By Alice Dreger, The Atlantic, Jan 16, 2013
When Susan Manning, a 39-year-old woman just a few weeks into her first pregnancy, wrote to tell me she had been put on the steroid dexamethasone to prevent a miscarriage–and to ask whether she should be worried about taking this drug–at first I could not even process what she was saying. Dexamethasone is known to cross the placental barrier and impact fetal development, so the very idea of first trimester exposure sets off warning bells. Besides, dexamethasone is not known to help in preventing miscarriage. Susan’s story sounded too crazy to be true.
It also sounded too close to the history of DES (diethylstilbestrol). From the 1940s through the 1970s, some doctors gave pregnant women DES, a synthetic estrogen, to try to prevent miscarriage. In spite of clinical evidence that it didn’t work as intended, millions of fetuses were exposed in utero before doctors discovered that prenatal DES exposure could lead to infertility and deadly cancers. Just last week, Eli Lilly & Co. settled a suit brought by four sisters who believe their breast cancers were caused by prenatal DES exposure.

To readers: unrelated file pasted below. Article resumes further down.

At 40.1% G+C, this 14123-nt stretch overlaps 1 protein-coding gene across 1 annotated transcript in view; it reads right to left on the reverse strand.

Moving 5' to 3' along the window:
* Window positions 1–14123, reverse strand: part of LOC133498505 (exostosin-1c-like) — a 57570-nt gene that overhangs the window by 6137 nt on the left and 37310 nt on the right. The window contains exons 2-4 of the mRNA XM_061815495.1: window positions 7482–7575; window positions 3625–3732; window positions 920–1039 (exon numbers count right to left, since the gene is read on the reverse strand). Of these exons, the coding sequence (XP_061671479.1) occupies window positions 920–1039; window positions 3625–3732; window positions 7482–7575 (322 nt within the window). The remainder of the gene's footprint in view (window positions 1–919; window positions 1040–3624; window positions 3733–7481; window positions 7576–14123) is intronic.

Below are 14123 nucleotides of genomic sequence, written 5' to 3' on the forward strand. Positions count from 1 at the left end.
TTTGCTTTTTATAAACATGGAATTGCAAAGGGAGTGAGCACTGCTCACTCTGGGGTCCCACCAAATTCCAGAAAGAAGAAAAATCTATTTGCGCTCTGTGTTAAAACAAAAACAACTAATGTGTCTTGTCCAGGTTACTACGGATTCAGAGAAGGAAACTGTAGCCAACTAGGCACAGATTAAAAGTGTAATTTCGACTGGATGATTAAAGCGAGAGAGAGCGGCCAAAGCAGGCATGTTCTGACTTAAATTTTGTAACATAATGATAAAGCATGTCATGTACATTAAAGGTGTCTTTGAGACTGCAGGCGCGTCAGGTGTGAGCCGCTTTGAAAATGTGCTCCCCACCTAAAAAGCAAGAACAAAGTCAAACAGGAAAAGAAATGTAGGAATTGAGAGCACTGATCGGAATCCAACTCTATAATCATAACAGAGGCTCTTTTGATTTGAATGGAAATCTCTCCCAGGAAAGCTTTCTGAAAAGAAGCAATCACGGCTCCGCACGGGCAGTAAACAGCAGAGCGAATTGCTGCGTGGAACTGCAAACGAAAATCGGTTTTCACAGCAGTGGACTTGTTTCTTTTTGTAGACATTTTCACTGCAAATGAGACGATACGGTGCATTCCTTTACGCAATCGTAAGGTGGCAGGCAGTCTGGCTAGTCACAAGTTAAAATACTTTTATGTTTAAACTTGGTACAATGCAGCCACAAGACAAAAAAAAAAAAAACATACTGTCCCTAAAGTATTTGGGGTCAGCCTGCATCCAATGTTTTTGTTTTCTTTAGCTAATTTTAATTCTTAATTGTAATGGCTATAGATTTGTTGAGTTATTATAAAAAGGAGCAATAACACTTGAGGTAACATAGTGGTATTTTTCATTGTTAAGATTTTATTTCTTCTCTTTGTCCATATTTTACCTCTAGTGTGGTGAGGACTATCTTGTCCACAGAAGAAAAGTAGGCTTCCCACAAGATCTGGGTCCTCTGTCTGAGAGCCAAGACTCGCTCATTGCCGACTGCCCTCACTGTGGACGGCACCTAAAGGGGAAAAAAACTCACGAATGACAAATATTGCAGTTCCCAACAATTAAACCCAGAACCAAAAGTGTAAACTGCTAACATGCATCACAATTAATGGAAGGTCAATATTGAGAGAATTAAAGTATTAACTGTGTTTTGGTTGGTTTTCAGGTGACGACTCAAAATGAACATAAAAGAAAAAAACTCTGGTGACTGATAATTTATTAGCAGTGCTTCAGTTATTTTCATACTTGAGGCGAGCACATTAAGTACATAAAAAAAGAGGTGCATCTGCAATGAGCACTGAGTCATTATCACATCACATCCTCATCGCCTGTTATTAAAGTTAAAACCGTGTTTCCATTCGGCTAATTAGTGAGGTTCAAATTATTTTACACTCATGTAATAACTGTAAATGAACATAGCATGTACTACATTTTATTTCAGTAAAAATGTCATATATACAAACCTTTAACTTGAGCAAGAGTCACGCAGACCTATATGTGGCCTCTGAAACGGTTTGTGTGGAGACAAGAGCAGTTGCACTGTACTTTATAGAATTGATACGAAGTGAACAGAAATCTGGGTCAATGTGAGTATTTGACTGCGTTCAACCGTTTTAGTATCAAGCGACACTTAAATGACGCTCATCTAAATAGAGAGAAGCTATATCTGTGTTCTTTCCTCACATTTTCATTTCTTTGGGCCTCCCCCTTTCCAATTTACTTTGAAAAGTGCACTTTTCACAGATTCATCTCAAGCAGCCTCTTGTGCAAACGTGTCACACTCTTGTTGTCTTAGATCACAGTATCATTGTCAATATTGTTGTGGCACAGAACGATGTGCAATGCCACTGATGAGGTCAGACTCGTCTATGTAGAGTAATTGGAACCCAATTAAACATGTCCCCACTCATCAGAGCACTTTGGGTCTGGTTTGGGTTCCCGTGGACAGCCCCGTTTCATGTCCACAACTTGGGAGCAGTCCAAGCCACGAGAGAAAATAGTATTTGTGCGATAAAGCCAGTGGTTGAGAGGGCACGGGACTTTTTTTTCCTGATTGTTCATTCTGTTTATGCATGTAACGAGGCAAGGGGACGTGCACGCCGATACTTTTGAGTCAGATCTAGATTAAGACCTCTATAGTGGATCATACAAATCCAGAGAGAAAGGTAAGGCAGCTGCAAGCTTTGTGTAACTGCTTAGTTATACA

But as it turns out, Susan (a pseudonym) had it right. Women like her, pregnant by virtue of in vitro fertilization (IVF), are today routinely put on dexamethasone for miscarriage prevention at some IVF clinics. Susan is being treated abroad at a high-profile clinic, but some American infertility clinics also advertise this off-label use of dexamethasone as if it is the standard of care.
I inquired about this with Dr. Geoffrey Sher, Executive Medical Director of the Sher Institutes for Reproductive Medicine, a high-profile infertility practice with offices across the country. He confirmed in an email that, “We recommend 0.5 mg – 1.0 mg. [of dexamethasone] orally daily (dosage varies based upon individual patient needs) from the time of initiating the [IVF] cycle through to the tenth week of pregnancy.” He could not point to studies showing that dexamethasone helps prevent miscarriage, but argued, “Since there are so many other variables that are involved” in IVF pregnancies, studies “would virtually be impossible to do…”